Psychological Self-Help

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romantics mystify romantics and scare the hell out of them. In truth,
romantics probably can't avoid occasionally getting hurt, partly
because they forget that they could find another wonderful lover (or be
happy alone or with friends). Romantics can learn to fully enjoy the
gush of thrilling and happy emotions, while accepting reality and the
risk of being dumped sometimes. 
Romantics may need to seek other kinds of lovers. They could try a
different approach and seek good, lasting friendships with women/men
that do not trigger their infatuation reflex. As discussed above, good
friends can become good lovers. Unfortunately, it is not possible to
instantly recognize what type of lover another person is, but by
knowing that several types exist (see below) we should become a
better judge of people. We can surely learn to select our lovers more
wisely. See Sills (1987), Coleman (1972) and Cowan and Kinder
(1985). 
If I... have not love, I am nothing... I gain nothing. Love is patient and kind, not jealous or boastful or arrogant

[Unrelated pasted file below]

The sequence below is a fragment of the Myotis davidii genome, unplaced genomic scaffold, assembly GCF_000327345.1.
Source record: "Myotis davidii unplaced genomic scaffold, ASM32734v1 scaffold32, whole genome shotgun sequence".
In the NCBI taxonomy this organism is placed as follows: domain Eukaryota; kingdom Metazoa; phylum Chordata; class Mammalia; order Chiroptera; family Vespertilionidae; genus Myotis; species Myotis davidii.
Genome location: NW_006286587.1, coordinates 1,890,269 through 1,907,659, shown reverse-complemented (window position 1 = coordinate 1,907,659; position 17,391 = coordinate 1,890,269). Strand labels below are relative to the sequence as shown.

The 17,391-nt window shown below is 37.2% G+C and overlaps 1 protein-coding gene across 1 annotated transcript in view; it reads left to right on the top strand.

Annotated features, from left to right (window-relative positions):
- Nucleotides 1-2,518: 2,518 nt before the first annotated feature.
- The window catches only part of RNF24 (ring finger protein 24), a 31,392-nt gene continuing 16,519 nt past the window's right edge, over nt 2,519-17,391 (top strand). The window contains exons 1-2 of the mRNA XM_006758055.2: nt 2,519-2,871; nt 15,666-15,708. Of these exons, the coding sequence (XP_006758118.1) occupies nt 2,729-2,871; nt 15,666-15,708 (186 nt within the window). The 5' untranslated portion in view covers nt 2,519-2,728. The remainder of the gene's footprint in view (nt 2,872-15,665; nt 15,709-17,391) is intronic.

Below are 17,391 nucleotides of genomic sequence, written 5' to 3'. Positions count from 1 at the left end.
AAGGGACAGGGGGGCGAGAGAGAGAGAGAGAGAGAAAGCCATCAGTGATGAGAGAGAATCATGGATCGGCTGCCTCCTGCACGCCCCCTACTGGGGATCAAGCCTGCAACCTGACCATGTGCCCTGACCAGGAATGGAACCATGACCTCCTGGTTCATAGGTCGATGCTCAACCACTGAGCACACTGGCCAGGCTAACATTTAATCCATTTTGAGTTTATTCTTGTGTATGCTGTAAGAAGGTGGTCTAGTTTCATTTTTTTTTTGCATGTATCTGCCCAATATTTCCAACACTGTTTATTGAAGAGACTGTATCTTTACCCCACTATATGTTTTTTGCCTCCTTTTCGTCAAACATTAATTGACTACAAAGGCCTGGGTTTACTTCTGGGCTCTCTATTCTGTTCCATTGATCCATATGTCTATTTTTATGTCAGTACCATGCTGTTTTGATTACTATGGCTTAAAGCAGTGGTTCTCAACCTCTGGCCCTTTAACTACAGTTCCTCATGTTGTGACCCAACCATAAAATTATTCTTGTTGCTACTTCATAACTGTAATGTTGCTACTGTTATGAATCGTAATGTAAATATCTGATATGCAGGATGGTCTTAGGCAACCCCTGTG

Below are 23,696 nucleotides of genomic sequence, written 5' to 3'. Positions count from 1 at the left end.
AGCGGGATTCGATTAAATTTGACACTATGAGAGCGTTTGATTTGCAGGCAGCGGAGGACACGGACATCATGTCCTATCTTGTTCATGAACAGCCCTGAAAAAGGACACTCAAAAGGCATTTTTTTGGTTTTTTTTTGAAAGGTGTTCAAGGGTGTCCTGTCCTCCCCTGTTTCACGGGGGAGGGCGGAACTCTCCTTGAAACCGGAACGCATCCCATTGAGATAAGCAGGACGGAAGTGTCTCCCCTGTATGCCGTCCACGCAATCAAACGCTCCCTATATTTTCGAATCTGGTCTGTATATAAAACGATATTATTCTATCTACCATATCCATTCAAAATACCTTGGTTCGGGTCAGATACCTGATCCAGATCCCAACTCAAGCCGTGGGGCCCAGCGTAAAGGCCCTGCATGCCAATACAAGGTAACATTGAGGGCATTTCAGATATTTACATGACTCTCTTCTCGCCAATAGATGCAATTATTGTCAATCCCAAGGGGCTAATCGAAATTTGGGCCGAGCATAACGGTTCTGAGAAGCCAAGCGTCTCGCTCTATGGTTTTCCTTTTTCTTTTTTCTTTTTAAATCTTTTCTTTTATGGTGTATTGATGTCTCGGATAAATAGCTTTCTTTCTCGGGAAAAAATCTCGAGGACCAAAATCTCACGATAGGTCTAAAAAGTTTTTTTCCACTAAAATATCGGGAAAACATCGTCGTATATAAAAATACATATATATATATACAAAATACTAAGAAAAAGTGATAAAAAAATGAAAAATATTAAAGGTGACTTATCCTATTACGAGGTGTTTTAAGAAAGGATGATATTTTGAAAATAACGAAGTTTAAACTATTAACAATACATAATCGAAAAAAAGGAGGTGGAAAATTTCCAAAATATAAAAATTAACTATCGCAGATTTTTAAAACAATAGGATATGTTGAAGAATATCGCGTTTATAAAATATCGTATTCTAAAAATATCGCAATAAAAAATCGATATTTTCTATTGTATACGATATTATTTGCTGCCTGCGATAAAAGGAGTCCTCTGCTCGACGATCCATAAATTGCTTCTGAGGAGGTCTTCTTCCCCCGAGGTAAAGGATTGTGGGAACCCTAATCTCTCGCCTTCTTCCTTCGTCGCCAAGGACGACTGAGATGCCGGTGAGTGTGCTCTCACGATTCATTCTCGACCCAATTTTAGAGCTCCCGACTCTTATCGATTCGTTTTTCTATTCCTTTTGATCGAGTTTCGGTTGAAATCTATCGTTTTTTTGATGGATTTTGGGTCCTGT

or rude or resentful. Love bears all things, believes all things, hopes all things, endures all things.
-1 Corinthians 13
 
Love and infatuation; Love and dependency
According to Tennov (1978), infatuation is unfulfilled desire, i.e.
your infatuation fades away if the person unconditionally and fully
returns your love. This theory says it is the hard-to-get person that
really turns you on. If they spurn you completely, however, you are
crushed. It's a delicate situation. In addition, there are other problems
with being "head-over-heels" in love. First, the infatuated person
exaggerates the loved one's good traits and ignores the bad ones. It
seems as though this is the only person who could satisfy his/her
needs. One is infatuated with a fantasy, not the real person. Second,
infatuation involves many of the same sensations and experiences as
love--preoccupation with the loved one, strong attraction, an aching
heart, butterflies in the stomach, restless sleep, etc. Not surprisingly,
infatuation is likely to be interpreted as "true love" by inexperienced
persons even though they do not know much about the lover and their
needs are not being met. It is important to mentally realize (contrary
to what you feel ) that being infatuated with someone tells you very
little about your compatibility with that person. How can one tell if it is
true love or infatuation? There is no sure method. Tennov suggests it
takes time and honest sharing of feelings in a variety of situations to
know love. Eventually, you discover that besides yearning to touch
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